Melanoma patients can skip brain, extremity scans

Imaging the brain and uninvolved extremities during routine whole-body PET/CT of melanoma wastes scanner time and exposes patients to unnecessary radiation, according to a study presented at the 2006 Academy of Molecular Imaging meeting.

Imaging the brain and uninvolved extremities during routine whole-body PET/CT of melanoma wastes scanner time and exposes patients to unnecessary radiation, according to a study presented at the 2006 Academy of Molecular Imaging meeting.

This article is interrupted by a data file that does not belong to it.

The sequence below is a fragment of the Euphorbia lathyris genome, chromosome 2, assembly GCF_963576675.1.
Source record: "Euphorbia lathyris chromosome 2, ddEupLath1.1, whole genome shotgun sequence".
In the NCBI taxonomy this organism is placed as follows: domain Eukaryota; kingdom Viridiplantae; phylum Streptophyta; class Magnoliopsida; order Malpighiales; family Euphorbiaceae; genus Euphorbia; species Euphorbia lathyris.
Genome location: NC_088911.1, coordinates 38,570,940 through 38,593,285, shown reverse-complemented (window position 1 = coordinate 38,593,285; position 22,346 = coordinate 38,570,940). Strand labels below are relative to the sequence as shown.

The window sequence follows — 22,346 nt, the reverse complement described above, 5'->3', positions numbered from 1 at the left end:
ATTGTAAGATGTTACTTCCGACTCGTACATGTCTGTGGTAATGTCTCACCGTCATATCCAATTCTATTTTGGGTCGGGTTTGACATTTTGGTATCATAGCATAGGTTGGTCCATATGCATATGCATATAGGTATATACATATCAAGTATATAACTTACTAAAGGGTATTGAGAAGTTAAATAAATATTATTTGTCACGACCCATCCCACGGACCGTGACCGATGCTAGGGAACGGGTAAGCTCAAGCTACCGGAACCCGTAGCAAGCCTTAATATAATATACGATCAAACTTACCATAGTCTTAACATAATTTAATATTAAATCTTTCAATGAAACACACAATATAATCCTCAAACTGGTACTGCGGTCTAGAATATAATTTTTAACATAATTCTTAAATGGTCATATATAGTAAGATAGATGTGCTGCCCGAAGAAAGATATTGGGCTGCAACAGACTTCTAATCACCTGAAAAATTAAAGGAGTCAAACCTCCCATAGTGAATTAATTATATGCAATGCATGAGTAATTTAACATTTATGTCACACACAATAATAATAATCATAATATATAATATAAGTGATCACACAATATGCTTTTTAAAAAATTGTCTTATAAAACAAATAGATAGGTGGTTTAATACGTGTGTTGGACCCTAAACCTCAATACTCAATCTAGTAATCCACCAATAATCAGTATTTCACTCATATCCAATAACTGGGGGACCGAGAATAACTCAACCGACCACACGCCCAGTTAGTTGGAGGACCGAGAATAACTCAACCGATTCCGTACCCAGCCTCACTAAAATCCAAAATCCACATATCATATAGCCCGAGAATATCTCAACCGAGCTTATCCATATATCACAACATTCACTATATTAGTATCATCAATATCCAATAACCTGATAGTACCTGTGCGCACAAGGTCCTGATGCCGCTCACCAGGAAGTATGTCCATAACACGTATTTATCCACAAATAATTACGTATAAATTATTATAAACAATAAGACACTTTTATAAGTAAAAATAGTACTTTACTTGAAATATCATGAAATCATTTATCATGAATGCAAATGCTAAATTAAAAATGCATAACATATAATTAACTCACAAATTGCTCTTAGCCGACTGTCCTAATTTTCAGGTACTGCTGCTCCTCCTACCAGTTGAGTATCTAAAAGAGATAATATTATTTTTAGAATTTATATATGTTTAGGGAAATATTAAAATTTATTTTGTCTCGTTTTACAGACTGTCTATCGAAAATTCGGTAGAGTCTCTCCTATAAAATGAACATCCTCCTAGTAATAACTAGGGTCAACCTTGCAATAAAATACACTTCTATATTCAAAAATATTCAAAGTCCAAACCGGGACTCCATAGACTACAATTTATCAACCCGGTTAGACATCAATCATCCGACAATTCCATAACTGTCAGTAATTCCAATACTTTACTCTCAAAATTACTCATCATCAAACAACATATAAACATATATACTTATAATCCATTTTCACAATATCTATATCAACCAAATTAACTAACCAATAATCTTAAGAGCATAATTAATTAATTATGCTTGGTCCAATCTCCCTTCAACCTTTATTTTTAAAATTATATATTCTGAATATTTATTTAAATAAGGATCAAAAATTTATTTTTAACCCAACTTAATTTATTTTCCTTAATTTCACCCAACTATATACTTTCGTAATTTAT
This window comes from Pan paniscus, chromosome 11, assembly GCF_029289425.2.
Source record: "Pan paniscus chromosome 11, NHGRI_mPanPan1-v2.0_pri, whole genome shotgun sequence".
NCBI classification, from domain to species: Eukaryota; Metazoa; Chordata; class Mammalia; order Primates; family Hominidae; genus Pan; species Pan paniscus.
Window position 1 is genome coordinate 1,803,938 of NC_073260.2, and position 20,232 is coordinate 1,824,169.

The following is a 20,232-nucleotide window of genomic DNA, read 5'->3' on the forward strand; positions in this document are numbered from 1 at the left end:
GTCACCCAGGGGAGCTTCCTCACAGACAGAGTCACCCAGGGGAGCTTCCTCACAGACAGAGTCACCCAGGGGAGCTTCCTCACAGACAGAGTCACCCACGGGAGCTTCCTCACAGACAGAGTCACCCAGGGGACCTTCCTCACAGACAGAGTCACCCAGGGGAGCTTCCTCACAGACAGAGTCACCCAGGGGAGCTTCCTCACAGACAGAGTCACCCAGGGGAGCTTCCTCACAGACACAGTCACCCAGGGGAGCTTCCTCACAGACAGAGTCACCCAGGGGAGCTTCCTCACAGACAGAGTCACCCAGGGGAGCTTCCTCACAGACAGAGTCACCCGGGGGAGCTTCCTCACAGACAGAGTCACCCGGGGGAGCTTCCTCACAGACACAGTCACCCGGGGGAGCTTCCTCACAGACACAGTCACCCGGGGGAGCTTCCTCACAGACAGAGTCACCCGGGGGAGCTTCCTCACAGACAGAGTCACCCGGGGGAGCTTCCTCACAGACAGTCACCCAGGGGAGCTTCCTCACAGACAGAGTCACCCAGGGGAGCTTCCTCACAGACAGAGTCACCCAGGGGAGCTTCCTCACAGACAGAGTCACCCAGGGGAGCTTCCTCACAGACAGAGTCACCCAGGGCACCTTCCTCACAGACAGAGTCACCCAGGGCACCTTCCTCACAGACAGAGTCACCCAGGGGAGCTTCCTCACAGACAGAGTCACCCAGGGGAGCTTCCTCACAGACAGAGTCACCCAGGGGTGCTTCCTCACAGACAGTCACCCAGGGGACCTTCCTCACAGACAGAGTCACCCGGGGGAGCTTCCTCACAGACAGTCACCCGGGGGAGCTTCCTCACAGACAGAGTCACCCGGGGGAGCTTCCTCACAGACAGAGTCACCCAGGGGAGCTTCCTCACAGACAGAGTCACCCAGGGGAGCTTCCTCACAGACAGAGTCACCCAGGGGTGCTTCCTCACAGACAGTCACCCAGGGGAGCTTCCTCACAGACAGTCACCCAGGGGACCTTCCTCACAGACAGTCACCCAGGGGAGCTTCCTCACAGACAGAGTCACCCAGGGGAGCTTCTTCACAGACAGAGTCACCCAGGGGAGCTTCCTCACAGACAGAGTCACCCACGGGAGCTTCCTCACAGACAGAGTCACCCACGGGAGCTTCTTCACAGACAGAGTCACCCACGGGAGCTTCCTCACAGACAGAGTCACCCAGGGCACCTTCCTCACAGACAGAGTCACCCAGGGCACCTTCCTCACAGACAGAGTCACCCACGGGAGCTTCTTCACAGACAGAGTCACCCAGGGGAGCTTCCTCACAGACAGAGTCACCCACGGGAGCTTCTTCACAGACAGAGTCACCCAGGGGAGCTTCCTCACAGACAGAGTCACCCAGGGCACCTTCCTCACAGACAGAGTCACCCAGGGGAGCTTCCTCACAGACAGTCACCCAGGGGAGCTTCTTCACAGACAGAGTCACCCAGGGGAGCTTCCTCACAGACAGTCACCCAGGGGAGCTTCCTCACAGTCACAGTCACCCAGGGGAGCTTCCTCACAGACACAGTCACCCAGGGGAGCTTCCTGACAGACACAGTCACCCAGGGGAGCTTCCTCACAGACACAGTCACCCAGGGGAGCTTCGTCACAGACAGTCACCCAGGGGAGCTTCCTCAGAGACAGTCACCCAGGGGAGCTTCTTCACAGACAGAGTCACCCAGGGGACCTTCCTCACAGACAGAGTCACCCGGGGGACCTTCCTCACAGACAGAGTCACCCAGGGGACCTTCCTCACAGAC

At the University of California, Los Angeles, melanoma patients used to undergo routine whole-body scanning. A dedicated PET study could take up to 75 minutes; newer PET/CT exams could be acquired in 30 minutes. A retrospective review of 300 cases found that only a negligible number of patients developed metastases in initially uninvolved extremities and/or the brain. Melanoma patients should be scanned the same way as other oncology patients, a protocol that would improve scanner efficiency without compromising diagnostic power or patient safety, said lead investigator Dr. Esther Choi.